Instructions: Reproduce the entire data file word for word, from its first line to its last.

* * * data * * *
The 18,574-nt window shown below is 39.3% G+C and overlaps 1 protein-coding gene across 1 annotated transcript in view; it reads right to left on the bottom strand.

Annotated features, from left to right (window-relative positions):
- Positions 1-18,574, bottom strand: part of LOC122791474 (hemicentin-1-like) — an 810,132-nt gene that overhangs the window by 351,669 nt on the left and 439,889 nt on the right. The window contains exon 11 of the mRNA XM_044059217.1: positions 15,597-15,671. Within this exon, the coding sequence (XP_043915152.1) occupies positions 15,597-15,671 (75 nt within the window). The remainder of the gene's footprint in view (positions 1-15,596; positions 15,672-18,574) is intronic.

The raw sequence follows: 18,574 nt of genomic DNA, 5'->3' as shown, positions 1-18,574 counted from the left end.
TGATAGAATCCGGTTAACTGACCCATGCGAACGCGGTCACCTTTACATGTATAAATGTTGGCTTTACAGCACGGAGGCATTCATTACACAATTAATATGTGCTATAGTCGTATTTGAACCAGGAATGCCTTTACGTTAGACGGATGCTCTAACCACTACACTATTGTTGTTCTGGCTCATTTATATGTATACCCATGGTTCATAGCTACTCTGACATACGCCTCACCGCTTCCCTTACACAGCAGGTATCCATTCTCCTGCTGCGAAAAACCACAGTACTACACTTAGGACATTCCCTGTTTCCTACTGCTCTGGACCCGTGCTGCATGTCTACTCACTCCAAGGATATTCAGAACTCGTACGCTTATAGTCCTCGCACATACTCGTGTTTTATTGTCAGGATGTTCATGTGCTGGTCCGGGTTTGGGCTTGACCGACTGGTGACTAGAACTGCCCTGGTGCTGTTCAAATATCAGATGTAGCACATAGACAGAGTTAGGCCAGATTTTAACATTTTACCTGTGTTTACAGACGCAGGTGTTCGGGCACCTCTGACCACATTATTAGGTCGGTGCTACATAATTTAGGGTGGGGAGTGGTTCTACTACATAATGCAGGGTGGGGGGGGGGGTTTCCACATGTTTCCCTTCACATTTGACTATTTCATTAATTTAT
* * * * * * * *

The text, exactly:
The 18,574-nt window shown below is 39.3% G+C and overlaps 1 protein-coding gene across 1 annotated transcript in view; it reads right to left on the bottom strand.

Annotated features, from left to right (window-relative positions):
- Positions 1-18,574, bottom strand: part of LOC122791474 (hemicentin-1-like) — an 810,132-nt gene that overhangs the window by 351,669 nt on the left and 439,889 nt on the right. The window contains exon 11 of the mRNA XM_044059217.1: positions 15,597-15,671. Within this exon, the coding sequence (XP_043915152.1) occupies positions 15,597-15,671 (75 nt within the window). The remainder of the gene's footprint in view (positions 1-15,596; positions 15,672-18,574) is intronic.

The raw sequence follows: 18,574 nt of genomic DNA, 5'->3' as shown, positions 1-18,574 counted from the left end.
TGATAGAATCCGGTTAACTGACCCATGCGAACGCGGTCACCTTTACATGTATAAATGTTGGCTTTACAGCACGGAGGCATTCATTACACAATTAATATGTGCTATAGTCGTATTTGAACCAGGAATGCCTTTACGTTAGACGGATGCTCTAACCACTACACTATTGTTGTTCTGGCTCATTTATATGTATACCCATGGTTCATAGCTACTCTGACATACGCCTCACCGCTTCCCTTACACAGCAGGTATCCATTCTCCTGCTGCGAAAAACCACAGTACTACACTTAGGACATTCCCTGTTTCCTACTGCTCTGGACCCGTGCTGCATGTCTACTCACTCCAAGGATATTCAGAACTCGTACGCTTATAGTCCTCGCACATACTCGTGTTTTATTGTCAGGATGTTCATGTGCTGGTCCGGGTTTGGGCTTGACCGACTGGTGACTAGAACTGCCCTGGTGCTGTTCAAATATCAGATGTAGCACATAGACAGAGTTAGGCCAGATTTTAACATTTTACCTGTGTTTACAGACGCAGGTGTTCGGGCACCTCTGACCACATTATTAGGTCGGTGCTACATAATTTAGGGTGGGGAGTGGTTCTACTACATAATGCAGGGTGGGGGGGGGGGTTTCCACATGTTTCCCTTCACATTTGACTATTTCATTAATTTAT